The First Amendment Bubble

The First Amendment Bubble: How Privacy and Paparazzi Threaten a Free Press

Amy Gajda
Copyright Date: 2015
Published by: Harvard University Press
Pages: 270
https://www.jstor.org/stable/j.ctt13x0drr
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  • Book Info
    The First Amendment Bubble
    Book Description:

    For decades, privacy took a back seat to the public’s right to know. But as the Internet and changing journalism have made it harder to distinguish news from titillation, U.S. courts are showing new resolve in protecting individuals from invasive media scrutiny. As Amy Gajda shows, this judicial backlash is now impinging on mainstream journalists.

    eISBN: 978-0-674-73570-5
    Subjects: Law

Table of Contents

  1. Front Matter
    (pp. i-vi)
  2. Table of Contents
    (pp. vii-viii)
  3. Preface
    (pp. ix-xii)
  4. 1 An Introduction
    (pp. 1-23)

    Hulk Hogan, born Terry Bollea, is a professional wrestler. His bigger-than-life personality, halo of long white hair, and career that includes professional wrestling and reality television—both of which can be as far from real as can be—have made him an American icon.

    They have also made him a media magnet.

    In fall of 2012, Gawker, a website that boasts that its gossip today will make mainstream news headlines tomorrow, posted parts of a hidden camera video with audio of Hulk Hogan fully nude and engaging in sexual activity with a woman on a bed in somebody else’s house....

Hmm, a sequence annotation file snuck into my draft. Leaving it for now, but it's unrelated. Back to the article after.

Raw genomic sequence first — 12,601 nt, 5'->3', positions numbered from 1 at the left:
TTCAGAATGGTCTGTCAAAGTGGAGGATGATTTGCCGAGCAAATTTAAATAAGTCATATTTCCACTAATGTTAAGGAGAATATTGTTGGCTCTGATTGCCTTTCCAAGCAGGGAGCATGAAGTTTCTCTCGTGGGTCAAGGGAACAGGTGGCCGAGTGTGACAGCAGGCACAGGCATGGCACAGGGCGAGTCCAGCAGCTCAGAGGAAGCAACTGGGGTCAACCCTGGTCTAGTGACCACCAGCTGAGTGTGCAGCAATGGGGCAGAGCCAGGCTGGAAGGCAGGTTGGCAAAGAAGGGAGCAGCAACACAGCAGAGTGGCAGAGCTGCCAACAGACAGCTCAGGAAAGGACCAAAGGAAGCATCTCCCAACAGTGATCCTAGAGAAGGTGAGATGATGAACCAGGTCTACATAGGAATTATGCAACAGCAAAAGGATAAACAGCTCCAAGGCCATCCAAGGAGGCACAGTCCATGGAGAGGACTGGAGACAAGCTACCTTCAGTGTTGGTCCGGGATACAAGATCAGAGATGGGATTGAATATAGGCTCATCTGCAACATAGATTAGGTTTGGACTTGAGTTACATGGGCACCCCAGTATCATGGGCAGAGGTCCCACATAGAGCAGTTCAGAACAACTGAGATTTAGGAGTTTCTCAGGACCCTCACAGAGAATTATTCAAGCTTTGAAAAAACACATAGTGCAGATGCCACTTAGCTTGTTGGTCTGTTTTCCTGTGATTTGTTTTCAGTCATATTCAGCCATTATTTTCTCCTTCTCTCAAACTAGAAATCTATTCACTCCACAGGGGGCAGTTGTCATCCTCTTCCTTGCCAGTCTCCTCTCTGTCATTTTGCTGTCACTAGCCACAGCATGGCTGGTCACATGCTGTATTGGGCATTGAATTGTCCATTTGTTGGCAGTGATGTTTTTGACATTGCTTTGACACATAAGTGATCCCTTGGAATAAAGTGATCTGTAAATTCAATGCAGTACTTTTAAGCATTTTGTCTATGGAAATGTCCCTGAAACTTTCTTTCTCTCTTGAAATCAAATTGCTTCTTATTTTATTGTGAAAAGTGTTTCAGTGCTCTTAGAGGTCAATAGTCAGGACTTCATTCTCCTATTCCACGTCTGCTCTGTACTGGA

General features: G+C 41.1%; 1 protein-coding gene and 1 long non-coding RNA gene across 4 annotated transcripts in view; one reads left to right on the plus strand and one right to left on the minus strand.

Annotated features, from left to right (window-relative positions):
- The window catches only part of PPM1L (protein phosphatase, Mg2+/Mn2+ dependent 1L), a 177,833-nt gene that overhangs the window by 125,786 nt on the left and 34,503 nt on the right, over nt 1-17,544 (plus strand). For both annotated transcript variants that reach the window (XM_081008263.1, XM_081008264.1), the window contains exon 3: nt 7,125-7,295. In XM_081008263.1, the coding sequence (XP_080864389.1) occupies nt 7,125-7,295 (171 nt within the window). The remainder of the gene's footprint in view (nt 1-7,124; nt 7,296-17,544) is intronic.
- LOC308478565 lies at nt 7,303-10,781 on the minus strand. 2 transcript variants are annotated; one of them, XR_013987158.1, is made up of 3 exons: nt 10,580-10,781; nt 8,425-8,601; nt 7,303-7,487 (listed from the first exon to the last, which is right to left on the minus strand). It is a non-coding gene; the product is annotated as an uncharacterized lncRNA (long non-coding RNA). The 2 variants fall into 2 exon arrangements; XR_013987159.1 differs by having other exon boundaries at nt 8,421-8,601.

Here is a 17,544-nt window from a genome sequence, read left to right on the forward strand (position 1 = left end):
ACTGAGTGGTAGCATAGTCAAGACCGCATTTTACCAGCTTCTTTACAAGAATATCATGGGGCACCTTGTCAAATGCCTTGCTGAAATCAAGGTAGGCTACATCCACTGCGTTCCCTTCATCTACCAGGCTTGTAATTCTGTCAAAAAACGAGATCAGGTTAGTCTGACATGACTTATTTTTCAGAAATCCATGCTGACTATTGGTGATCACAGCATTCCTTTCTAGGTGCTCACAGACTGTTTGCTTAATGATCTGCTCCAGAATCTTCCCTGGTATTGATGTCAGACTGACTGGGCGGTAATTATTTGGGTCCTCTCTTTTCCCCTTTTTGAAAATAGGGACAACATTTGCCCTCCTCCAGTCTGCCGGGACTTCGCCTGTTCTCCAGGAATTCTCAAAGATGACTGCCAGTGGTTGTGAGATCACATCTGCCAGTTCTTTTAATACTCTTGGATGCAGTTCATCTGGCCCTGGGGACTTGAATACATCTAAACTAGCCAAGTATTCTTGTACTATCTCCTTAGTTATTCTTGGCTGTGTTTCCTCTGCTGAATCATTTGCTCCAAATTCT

5. 2 Legal Protections for News and Truthful Information: The Past
    (pp. 24-49)

    The cover of the June 1940 edition ofHeadquarters Detective: True Cases from the Police Blottermagazine features a pale young woman bound to a chair. Her eyes are wide and her mouth is open as if terrified at what she sees off-cover. One of the straps of her tight, flimsy nightgown has fallen down her arm, making it seem as though her left breast will soon be exposed. The cover is mostly black and white, save for two red-highlighted articles: “Trailing the Tourist Camp Killers!” and “Slave to a Love Cult.” Articles inside are headlined “Murder in the AIR!,”...

  6. 3 Legal Protections for News and Truthful Information: The Present
    (pp. 50-87)

    InFlorida Star,one of the Supreme Court cases involving media identification of a rape victim, there was one horrifying fact on which the Supreme Court majority did not dwell: after publication of the article that had named the victim, a man had menacingly called her home to warn that she would soon be raped again. The newspaper’s release of the victim’s identity, therefore, had presumably caused her to be doubly victimized.

    Justice Byron White, no fan of journalism since his college and professional football days when eager sports writers had dubbed him “Whizzer White,” held fast to that fact...

  7. 4 The Devolution of Mainstream Journalism
    (pp. 88-121)

    If indeed the tide is turning against all media, mainstream media itself is in part to blame. One example to start this chapter: the growing use of mug shot galleries within mainstream news publications.